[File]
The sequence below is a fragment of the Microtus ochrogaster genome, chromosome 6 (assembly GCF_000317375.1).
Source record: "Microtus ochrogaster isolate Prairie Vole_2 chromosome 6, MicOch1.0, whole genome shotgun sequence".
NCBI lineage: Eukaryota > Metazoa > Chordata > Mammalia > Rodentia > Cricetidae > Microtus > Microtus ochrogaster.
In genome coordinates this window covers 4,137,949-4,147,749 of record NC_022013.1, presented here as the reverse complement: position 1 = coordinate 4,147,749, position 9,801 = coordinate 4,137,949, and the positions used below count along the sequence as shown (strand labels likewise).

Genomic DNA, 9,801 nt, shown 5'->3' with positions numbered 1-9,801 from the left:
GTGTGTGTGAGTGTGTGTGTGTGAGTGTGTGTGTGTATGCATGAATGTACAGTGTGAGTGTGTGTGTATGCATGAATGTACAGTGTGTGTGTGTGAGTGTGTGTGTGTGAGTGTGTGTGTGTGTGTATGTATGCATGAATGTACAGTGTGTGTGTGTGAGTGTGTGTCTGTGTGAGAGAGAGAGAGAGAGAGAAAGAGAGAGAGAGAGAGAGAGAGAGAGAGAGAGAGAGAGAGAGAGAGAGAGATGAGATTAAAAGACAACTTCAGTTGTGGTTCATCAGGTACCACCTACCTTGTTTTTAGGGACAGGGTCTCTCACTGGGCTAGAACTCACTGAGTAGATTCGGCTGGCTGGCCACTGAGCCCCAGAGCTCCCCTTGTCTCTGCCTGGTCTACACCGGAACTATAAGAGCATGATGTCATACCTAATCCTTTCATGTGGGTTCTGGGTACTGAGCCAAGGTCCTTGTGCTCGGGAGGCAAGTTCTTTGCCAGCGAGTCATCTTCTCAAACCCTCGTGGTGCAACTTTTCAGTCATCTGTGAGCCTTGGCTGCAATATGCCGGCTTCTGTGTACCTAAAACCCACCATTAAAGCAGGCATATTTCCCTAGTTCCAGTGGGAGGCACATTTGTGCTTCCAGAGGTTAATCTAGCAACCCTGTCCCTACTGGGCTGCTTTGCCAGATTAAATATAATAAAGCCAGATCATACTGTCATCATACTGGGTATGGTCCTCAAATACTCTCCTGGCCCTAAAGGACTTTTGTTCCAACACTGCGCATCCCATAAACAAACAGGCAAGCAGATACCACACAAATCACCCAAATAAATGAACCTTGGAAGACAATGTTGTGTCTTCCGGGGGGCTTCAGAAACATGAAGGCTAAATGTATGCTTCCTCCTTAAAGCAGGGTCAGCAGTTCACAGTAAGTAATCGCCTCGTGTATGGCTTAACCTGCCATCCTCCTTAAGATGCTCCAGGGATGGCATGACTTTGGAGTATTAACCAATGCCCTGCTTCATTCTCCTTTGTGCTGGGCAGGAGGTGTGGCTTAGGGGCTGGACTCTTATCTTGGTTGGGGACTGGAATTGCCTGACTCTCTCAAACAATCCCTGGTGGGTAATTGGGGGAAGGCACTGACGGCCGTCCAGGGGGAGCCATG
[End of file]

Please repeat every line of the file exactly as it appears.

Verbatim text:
The sequence below is a fragment of the Microtus ochrogaster genome, chromosome 6 (assembly GCF_000317375.1).
Source record: "Microtus ochrogaster isolate Prairie Vole_2 chromosome 6, MicOch1.0, whole genome shotgun sequence".
NCBI lineage: Eukaryota > Metazoa > Chordata > Mammalia > Rodentia > Cricetidae > Microtus > Microtus ochrogaster.
In genome coordinates this window covers 4,137,949-4,147,749 of record NC_022013.1, presented here as the reverse complement: position 1 = coordinate 4,147,749, position 9,801 = coordinate 4,137,949, and the positions used below count along the sequence as shown (strand labels likewise).

Genomic DNA, 9,801 nt, shown 5'->3' with positions numbered 1-9,801 from the left:
GTGTGTGTGAGTGTGTGTGTGTGAGTGTGTGTGTGTATGCATGAATGTACAGTGTGAGTGTGTGTGTATGCATGAATGTACAGTGTGTGTGTGTGAGTGTGTGTGTGTGAGTGTGTGTGTGTGTGTATGTATGCATGAATGTACAGTGTGTGTGTGTGAGTGTGTGTCTGTGTGAGAGAGAGAGAGAGAGAGAAAGAGAGAGAGAGAGAGAGAGAGAGAGAGAGAGAGAGAGAGAGAGAGAGAGATGAGATTAAAAGACAACTTCAGTTGTGGTTCATCAGGTACCACCTACCTTGTTTTTAGGGACAGGGTCTCTCACTGGGCTAGAACTCACTGAGTAGATTCGGCTGGCTGGCCACTGAGCCCCAGAGCTCCCCTTGTCTCTGCCTGGTCTACACCGGAACTATAAGAGCATGATGTCATACCTAATCCTTTCATGTGGGTTCTGGGTACTGAGCCAAGGTCCTTGTGCTCGGGAGGCAAGTTCTTTGCCAGCGAGTCATCTTCTCAAACCCTCGTGGTGCAACTTTTCAGTCATCTGTGAGCCTTGGCTGCAATATGCCGGCTTCTGTGTACCTAAAACCCACCATTAAAGCAGGCATATTTCCCTAGTTCCAGTGGGAGGCACATTTGTGCTTCCAGAGGTTAATCTAGCAACCCTGTCCCTACTGGGCTGCTTTGCCAGATTAAATATAATAAAGCCAGATCATACTGTCATCATACTGGGTATGGTCCTCAAATACTCTCCTGGCCCTAAAGGACTTTTGTTCCAACACTGCGCATCCCATAAACAAACAGGCAAGCAGATACCACACAAATCACCCAAATAAATGAACCTTGGAAGACAATGTTGTGTCTTCCGGGGGGCTTCAGAAACATGAAGGCTAAATGTATGCTTCCTCCTTAAAGCAGGGTCAGCAGTTCACAGTAAGTAATCGCCTCGTGTATGGCTTAACCTGCCATCCTCCTTAAGATGCTCCAGGGATGGCATGACTTTGGAGTATTAACCAATGCCCTGCTTCATTCTCCTTTGTGCTGGGCAGGAGGTGTGGCTTAGGGGCTGGACTCTTATCTTGGTTGGGGACTGGAATTGCCTGACTCTCTCAAACAATCCCTGGTGGGTAATTGGGGGAAGGCACTGACGGCCGTCCAGGGGGAGCCATG